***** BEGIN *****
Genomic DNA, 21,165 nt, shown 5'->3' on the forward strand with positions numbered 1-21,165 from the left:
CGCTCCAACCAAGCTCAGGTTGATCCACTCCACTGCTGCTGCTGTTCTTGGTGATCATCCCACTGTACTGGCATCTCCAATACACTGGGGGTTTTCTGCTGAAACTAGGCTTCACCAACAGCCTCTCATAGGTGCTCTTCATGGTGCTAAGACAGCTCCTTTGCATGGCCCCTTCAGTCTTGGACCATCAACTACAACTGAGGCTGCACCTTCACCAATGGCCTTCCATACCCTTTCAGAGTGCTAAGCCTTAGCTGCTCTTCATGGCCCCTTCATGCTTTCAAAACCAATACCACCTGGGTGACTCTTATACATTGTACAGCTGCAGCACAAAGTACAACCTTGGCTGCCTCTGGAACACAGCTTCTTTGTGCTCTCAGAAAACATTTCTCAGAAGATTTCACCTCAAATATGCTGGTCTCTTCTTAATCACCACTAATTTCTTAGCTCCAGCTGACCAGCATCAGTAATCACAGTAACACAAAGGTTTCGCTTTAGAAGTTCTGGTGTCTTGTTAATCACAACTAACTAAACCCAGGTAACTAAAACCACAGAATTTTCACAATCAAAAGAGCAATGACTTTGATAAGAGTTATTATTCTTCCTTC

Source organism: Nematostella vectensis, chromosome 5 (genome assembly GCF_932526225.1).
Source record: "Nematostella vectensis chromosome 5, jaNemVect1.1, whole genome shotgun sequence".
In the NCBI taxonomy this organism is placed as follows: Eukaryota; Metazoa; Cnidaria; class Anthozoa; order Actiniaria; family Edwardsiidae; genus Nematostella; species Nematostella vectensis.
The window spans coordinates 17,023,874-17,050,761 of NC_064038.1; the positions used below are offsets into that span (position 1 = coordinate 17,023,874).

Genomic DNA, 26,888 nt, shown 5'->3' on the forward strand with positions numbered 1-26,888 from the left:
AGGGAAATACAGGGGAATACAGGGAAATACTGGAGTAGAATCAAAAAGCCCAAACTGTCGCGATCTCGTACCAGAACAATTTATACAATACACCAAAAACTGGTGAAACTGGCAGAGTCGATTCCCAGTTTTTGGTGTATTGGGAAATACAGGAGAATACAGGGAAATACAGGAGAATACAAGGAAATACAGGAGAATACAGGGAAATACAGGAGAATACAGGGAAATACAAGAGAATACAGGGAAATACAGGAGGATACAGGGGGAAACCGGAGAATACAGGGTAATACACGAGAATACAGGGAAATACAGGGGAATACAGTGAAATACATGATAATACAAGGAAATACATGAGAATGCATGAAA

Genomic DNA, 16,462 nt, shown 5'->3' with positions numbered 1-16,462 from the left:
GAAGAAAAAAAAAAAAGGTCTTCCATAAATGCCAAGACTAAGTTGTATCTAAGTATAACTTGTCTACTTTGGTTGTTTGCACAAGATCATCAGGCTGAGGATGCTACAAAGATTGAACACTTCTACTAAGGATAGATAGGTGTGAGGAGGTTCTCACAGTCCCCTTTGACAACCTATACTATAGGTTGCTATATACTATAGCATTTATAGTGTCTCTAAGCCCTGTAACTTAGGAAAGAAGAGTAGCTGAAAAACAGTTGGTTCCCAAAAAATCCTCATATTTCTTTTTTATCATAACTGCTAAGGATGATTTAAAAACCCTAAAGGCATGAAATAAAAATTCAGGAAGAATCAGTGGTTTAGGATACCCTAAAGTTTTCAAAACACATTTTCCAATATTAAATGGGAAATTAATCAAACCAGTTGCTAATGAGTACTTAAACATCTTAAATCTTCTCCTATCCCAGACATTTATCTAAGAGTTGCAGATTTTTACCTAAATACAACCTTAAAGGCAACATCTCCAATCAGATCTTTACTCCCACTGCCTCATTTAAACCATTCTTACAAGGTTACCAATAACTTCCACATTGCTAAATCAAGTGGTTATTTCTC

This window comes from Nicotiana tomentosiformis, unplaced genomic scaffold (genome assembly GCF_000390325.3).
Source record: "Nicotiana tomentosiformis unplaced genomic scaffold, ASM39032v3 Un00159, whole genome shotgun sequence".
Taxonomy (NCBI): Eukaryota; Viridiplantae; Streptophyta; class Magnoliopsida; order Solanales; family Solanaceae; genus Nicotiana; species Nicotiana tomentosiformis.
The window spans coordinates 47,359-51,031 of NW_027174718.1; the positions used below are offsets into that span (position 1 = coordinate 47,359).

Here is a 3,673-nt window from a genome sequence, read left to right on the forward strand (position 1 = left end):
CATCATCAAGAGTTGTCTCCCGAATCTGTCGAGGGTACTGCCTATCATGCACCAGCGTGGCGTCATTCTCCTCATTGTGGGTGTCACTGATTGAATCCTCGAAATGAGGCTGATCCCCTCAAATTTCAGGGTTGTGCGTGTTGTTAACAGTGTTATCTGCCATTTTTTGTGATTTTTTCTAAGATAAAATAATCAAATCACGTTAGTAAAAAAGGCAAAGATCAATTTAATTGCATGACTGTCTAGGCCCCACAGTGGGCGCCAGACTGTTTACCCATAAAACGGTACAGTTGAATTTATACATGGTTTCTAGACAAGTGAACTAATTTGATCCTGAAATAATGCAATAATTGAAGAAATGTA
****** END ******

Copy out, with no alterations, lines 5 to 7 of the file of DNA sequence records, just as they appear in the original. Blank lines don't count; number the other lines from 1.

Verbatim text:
In the NCBI taxonomy this organism is placed as follows: Eukaryota; Metazoa; Cnidaria; class Anthozoa; order Actiniaria; family Edwardsiidae; genus Nematostella; species Nematostella vectensis.
The window spans coordinates 17,023,874-17,050,761 of NC_064038.1; the positions used below are offsets into that span (position 1 = coordinate 17,023,874).

Genomic DNA, 26,888 nt, shown 5'->3' on the forward strand with positions numbered 1-26,888 from the left: